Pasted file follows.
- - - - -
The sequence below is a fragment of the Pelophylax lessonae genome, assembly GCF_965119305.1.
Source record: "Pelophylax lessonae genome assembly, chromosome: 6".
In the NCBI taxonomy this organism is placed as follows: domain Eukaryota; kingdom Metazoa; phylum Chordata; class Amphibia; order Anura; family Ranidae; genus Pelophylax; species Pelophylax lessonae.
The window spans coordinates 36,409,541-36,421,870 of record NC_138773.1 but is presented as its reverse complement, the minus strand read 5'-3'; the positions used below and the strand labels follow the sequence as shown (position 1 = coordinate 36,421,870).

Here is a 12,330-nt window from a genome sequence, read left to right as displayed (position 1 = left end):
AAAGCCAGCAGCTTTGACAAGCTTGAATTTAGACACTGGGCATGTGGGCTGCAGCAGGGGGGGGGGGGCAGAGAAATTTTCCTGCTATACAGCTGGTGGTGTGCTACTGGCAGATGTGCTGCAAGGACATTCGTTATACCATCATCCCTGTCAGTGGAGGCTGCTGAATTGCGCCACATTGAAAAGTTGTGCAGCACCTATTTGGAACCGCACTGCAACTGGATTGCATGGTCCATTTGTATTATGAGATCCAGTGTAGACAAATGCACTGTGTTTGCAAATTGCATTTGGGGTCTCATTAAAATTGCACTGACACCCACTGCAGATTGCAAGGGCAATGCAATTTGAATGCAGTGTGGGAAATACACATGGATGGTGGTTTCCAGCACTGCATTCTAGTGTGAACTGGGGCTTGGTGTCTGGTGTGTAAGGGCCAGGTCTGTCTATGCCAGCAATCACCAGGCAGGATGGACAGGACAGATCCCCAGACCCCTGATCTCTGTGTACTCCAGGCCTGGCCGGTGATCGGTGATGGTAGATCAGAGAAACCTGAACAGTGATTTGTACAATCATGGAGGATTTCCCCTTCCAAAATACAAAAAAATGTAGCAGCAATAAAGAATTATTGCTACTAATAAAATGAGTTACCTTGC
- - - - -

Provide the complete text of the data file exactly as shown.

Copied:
The sequence below is a fragment of the Pelophylax lessonae genome, assembly GCF_965119305.1.
Source record: "Pelophylax lessonae genome assembly, chromosome: 6".
In the NCBI taxonomy this organism is placed as follows: domain Eukaryota; kingdom Metazoa; phylum Chordata; class Amphibia; order Anura; family Ranidae; genus Pelophylax; species Pelophylax lessonae.
The window spans coordinates 36,409,541-36,421,870 of record NC_138773.1 but is presented as its reverse complement, the minus strand read 5'-3'; the positions used below and the strand labels follow the sequence as shown (position 1 = coordinate 36,421,870).

Here is a 12,330-nt window from a genome sequence, read left to right as displayed (position 1 = left end):
AAAGCCAGCAGCTTTGACAAGCTTGAATTTAGACACTGGGCATGTGGGCTGCAGCAGGGGGGGGGGGGCAGAGAAATTTTCCTGCTATACAGCTGGTGGTGTGCTACTGGCAGATGTGCTGCAAGGACATTCGTTATACCATCATCCCTGTCAGTGGAGGCTGCTGAATTGCGCCACATTGAAAAGTTGTGCAGCACCTATTTGGAACCGCACTGCAACTGGATTGCATGGTCCATTTGTATTATGAGATCCAGTGTAGACAAATGCACTGTGTTTGCAAATTGCATTTGGGGTCTCATTAAAATTGCACTGACACCCACTGCAGATTGCAAGGGCAATGCAATTTGAATGCAGTGTGGGAAATACACATGGATGGTGGTTTCCAGCACTGCATTCTAGTGTGAACTGGGGCTTGGTGTCTGGTGTGTAAGGGCCAGGTCTGTCTATGCCAGCAATCACCAGGCAGGATGGACAGGACAGATCCCCAGACCCCTGATCTCTGTGTACTCCAGGCCTGGCCGGTGATCGGTGATGGTAGATCAGAGAAACCTGAACAGTGATTTGTACAATCATGGAGGATTTCCCCTTCCAAAATACAAAAAAATGTAGCAGCAATAAAGAATTATTGCTACTAATAAAATGAGTTACCTTGC